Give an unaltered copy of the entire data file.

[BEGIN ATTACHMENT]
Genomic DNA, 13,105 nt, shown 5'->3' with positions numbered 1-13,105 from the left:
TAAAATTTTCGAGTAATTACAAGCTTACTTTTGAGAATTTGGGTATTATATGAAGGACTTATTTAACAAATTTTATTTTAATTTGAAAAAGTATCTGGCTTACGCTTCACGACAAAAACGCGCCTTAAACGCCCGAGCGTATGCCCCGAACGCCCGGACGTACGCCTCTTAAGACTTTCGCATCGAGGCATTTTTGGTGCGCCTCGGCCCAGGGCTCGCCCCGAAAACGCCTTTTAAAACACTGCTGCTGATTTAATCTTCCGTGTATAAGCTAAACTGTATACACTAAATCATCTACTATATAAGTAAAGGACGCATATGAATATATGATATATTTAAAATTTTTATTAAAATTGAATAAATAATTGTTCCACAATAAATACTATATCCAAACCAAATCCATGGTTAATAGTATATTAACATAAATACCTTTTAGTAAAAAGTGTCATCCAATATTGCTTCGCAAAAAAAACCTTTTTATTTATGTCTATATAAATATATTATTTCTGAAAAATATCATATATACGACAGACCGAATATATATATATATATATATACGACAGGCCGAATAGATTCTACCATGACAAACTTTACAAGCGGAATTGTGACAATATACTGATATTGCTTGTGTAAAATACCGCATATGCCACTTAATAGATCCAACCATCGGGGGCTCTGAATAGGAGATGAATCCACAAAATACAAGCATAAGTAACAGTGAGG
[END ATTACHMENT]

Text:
Genomic DNA, 13,105 nt, shown 5'->3' with positions numbered 1-13,105 from the left:
TAAAATTTTCGAGTAATTACAAGCTTACTTTTGAGAATTTGGGTATTATATGAAGGACTTATTTAACAAATTTTATTTTAATTTGAAAAAGTATCTGGCTTACGCTTCACGACAAAAACGCGCCTTAAACGCCCGAGCGTATGCCCCGAACGCCCGGACGTACGCCTCTTAAGACTTTCGCATCGAGGCATTTTTGGTGCGCCTCGGCCCAGGGCTCGCCCCGAAAACGCCTTTTAAAACACTGCTGCTGATTTAATCTTCCGTGTATAAGCTAAACTGTATACACTAAATCATCTACTATATAAGTAAAGGACGCATATGAATATATGATATATTTAAAATTTTTATTAAAATTGAATAAATAATTGTTCCACAATAAATACTATATCCAAACCAAATCCATGGTTAATAGTATATTAACATAAATACCTTTTAGTAAAAAGTGTCATCCAATATTGCTTCGCAAAAAAAACCTTTTTATTTATGTCTATATAAATATATTATTTCTGAAAAATATCATATATACGACAGACCGAATATATATATATATATATATACGACAGGCCGAATAGATTCTACCATGACAAACTTTACAAGCGGAATTGTGACAATATACTGATATTGCTTGTGTAAAATACCGCATATGCCACTTAATAGATCCAACCATCGGGGGCTCTGAATAGGAGATGAATCCACAAAATACAAGCATAAGTAACAGTGAGG